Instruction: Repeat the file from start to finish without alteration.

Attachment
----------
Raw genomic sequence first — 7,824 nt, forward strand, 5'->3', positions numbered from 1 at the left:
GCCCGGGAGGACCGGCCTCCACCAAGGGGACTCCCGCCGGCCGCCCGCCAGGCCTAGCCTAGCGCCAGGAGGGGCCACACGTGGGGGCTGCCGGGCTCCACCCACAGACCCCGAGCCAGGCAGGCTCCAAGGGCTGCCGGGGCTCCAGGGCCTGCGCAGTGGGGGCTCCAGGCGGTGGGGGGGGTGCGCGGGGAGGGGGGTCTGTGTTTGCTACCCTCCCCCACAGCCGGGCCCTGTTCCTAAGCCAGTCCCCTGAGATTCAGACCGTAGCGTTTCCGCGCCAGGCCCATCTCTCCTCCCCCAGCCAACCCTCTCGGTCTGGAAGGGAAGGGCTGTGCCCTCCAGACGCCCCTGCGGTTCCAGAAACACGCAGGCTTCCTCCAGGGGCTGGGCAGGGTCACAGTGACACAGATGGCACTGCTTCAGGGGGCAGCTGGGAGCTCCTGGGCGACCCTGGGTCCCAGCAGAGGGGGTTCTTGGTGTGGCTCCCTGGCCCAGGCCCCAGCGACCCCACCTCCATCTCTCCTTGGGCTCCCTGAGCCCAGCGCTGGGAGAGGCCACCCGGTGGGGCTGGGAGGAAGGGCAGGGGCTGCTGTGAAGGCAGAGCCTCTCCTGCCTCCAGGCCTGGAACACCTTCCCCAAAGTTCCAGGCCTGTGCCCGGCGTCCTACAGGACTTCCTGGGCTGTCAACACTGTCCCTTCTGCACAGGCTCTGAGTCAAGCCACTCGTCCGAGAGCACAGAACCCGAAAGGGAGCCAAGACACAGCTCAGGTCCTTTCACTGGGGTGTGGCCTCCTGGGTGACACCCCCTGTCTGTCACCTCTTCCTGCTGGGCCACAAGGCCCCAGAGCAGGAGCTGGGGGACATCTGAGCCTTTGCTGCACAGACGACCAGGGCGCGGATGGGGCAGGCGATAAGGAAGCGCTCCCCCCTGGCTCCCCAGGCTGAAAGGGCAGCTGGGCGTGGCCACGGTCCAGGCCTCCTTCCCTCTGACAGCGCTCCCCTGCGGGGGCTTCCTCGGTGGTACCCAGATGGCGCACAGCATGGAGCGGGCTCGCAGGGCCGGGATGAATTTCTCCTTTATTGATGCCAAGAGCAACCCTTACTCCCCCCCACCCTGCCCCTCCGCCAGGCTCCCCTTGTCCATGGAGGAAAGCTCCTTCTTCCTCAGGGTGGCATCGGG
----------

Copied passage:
Raw genomic sequence first — 7,824 nt, forward strand, 5'->3', positions numbered from 1 at the left:
GCCCGGGAGGACCGGCCTCCACCAAGGGGACTCCCGCCGGCCGCCCGCCAGGCCTAGCCTAGCGCCAGGAGGGGCCACACGTGGGGGCTGCCGGGCTCCACCCACAGACCCCGAGCCAGGCAGGCTCCAAGGGCTGCCGGGGCTCCAGGGCCTGCGCAGTGGGGGCTCCAGGCGGTGGGGGGGGTGCGCGGGGAGGGGGGTCTGTGTTTGCTACCCTCCCCCACAGCCGGGCCCTGTTCCTAAGCCAGTCCCCTGAGATTCAGACCGTAGCGTTTCCGCGCCAGGCCCATCTCTCCTCCCCCAGCCAACCCTCTCGGTCTGGAAGGGAAGGGCTGTGCCCTCCAGACGCCCCTGCGGTTCCAGAAACACGCAGGCTTCCTCCAGGGGCTGGGCAGGGTCACAGTGACACAGATGGCACTGCTTCAGGGGGCAGCTGGGAGCTCCTGGGCGACCCTGGGTCCCAGCAGAGGGGGTTCTTGGTGTGGCTCCCTGGCCCAGGCCCCAGCGACCCCACCTCCATCTCTCCTTGGGCTCCCTGAGCCCAGCGCTGGGAGAGGCCACCCGGTGGGGCTGGGAGGAAGGGCAGGGGCTGCTGTGAAGGCAGAGCCTCTCCTGCCTCCAGGCCTGGAACACCTTCCCCAAAGTTCCAGGCCTGTGCCCGGCGTCCTACAGGACTTCCTGGGCTGTCAACACTGTCCCTTCTGCACAGGCTCTGAGTCAAGCCACTCGTCCGAGAGCACAGAACCCGAAAGGGAGCCAAGACACAGCTCAGGTCCTTTCACTGGGGTGTGGCCTCCTGGGTGACACCCCCTGTCTGTCACCTCTTCCTGCTGGGCCACAAGGCCCCAGAGCAGGAGCTGGGGGACATCTGAGCCTTTGCTGCACAGACGACCAGGGCGCGGATGGGGCAGGCGATAAGGAAGCGCTCCCCCCTGGCTCCCCAGGCTGAAAGGGCAGCTGGGCGTGGCCACGGTCCAGGCCTCCTTCCCTCTGACAGCGCTCCCCTGCGGGGGCTTCCTCGGTGGTACCCAGATGGCGCACAGCATGGAGCGGGCTCGCAGGGCCGGGATGAATTTCTCCTTTATTGATGCCAAGAGCAACCCTTACTCCCCCCCACCCTGCCCCTCCGCCAGGCTCCCCTTGTCCATGGAGGAAAGCTCCTTCTTCCTCAGGGTGGCATCGGG